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Terrorism: Reducing Vulnerabilities and Improving Responses - U.S.-Russian Workshop Proceedings The most devastating explosions in the United States (at the Murrah Building and first World Trade Center attack) were accomplished with fertilizers as the prime components (ammonium nitrate and nitrated urea, respectively). Because of the enormous cost and disruption to the agricultural community, it is difficult to place strict control on these bulk materials unless the perceived threat escalates considerably. However, the fertilizer industry has a volunteer program that requests sellers of these fertilizers to know their customers. Early evidence suggests that this approach has been effective, but sustainability and long-term followup is an obvious concern. If the threat of terrorist acts escalates, however, more stringent licensing procedures should be invoked for these materials and a limited list of other high-risk chemicals. As expected, the cost and inconvenience to legitimate users go up correspondingly. TOXIC AND FLAMMABLE CHEMICALS AS TERRORIST WEAPONS The report Making the Nation Safer: The Role of Science and Technology in Countering Terrorism addressed how current or new technology might help thwart or mitigate terrorist attacks using chemicals. Toxic chemicals have long been considered for warfare. The fear of chemical weapons engenders significant dread in most people and consequently fulfills a key goal of terrorists. Over the years, governments have studied ways to improve the effectiveness of these weapons, and much progress has been made, especially in toxicity and delivery techniques. In the hands of a terrorist in crowded places, such as enclosed buildings, stadiums, and subways, or possibly even distribution networks, such as sewers, the impact and effectiveness could be enormous in terms of both casualties and fear. Other potentially devastating distribution systems include the postal service, food distribution, and water supply networks. Most chemical warfare agents are relatively simple to synthesize from easily obtained chemical precursors (at least in the United States). Preventing terrorists from synthesizing small quantities of the most deadly chemical warfare agents is a daunting task. The International Chemical Weapons Convention lists a number of chemicals and identifies specialized processing equipment that are banned or must be reported by the 160 signatory nations if they are used. In general, however, the quantities of the listed chemicals that must be reported are quite large compared to what a terrorist group might purchase or steal to make useful weapons. This convention is designed to constrain nations, not for suicide terrorists. Another major concern relative to chemical terrorist weapons is the potential sabotage of chemical plants, manufacturing units, or large-volume storage vessels, or even more frightening, the deliberate release of toxic and flammable chemicals from tank cars in heavily populated areas or ships in busy harbors. Making the Nation Safer devotes significant attention to how technology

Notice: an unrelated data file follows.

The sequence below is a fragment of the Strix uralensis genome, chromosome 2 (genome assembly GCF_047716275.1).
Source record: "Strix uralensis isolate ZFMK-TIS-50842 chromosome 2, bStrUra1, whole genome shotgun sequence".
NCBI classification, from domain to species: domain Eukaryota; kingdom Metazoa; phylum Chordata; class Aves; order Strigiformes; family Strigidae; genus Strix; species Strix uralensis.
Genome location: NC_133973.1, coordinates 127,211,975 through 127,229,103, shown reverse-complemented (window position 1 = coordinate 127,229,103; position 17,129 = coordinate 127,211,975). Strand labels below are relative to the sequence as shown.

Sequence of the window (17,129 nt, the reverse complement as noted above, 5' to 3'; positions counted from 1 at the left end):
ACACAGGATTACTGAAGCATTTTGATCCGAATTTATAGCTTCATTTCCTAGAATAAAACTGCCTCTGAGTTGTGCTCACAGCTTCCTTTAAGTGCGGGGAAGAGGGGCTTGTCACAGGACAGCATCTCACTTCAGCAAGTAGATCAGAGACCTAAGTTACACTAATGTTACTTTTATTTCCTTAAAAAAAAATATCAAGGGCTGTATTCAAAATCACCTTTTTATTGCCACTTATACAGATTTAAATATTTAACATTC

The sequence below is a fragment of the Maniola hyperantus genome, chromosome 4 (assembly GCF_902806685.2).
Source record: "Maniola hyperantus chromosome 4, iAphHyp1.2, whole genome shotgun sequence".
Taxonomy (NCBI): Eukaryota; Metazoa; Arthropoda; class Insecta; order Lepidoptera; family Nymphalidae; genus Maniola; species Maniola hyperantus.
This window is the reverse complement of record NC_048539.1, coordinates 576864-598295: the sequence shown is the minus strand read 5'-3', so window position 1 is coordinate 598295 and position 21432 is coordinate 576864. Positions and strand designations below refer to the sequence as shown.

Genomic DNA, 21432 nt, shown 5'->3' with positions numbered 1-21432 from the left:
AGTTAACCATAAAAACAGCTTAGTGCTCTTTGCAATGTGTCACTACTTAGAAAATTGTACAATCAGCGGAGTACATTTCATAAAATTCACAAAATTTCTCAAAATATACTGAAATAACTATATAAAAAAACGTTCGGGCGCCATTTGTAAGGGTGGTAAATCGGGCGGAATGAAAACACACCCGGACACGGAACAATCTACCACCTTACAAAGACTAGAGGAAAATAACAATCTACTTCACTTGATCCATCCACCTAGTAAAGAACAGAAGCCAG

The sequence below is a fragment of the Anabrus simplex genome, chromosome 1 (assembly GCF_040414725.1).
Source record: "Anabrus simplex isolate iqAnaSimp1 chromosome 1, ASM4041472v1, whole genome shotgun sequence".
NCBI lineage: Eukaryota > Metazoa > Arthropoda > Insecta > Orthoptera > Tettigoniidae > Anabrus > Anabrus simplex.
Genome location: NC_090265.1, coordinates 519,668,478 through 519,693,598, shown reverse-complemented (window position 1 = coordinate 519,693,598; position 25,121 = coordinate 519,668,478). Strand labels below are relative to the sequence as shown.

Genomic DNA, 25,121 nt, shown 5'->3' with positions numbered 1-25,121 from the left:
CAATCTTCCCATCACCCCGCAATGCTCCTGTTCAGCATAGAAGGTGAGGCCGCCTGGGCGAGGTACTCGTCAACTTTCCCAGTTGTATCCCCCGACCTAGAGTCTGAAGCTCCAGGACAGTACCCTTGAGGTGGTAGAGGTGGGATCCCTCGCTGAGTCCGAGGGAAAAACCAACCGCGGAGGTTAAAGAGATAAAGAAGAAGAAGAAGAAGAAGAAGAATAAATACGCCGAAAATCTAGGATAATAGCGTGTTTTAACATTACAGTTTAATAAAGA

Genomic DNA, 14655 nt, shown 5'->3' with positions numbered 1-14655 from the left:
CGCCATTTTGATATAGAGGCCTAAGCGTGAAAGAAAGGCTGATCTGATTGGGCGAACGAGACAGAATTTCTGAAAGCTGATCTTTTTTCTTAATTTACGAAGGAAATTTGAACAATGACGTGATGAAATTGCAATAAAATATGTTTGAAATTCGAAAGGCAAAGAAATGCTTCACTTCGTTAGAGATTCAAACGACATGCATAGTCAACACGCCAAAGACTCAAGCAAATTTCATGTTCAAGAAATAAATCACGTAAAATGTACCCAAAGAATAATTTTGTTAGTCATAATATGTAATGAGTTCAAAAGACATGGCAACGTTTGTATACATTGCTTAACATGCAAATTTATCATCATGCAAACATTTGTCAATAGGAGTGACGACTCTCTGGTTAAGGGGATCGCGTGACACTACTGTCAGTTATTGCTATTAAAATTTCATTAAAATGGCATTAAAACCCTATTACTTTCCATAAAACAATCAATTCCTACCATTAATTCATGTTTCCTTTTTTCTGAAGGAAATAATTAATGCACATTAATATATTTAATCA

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Terrorism: Reducing Vulnerabilities and Improving Responses - U.S.-Russian Workshop Proceedings might be used to mitigate many of the effects and problems from such chemical releases. Sensor technology development and new sensor applications in this specific area could be a powerful approach. Sensors have the potential to thwart terrorists in the planning stage and before or during attempted attacks. They can also be used in forensic analysis. Specific applications for sensors are detection of abnormal air quality in buildings, subways, sewer pipes, and other closed areas detection of explosives in luggage detection of chemicals or nuclear materials during shipment early warning of contamination of food and water long-distance sensors to protect investigators mapping clouds of poisonous agents assisting physicians in assessing patient problems and condition determining level of contamination and when cleanup is complete The principal recommendations are broad-based exploratory research to ascertain new sensor principles research to study how animals detect odors coordination of research and development on sensors and sensor networks with emphasis on systems in the field technology and verification programs to guide federal research investments and advise state and local authorities on the evolving state of the art The remainder of the report covered findings and recommendations that dealt with the need for technology advances in filter systems for buildings that would have enough capacity to rapidly decontaminate or even prevent toxic materials from entering the entire air supply methods to neutralize toxic clouds methods to decontaminate areas and to dispose of contaminated materials robotics to protect personnel involved with cleanup sophisticated mining of databases to give early warning of toxic chemical or biological attacks improving the government’s capability to protect food, water supplies, and pharmaceuticals better risk assessment technologies to determine the appropriate priority and effort to protect different potential targets develop an infrastructure of trained personnel and specialized equipment poised to assemble the best response approaches to different types of attacks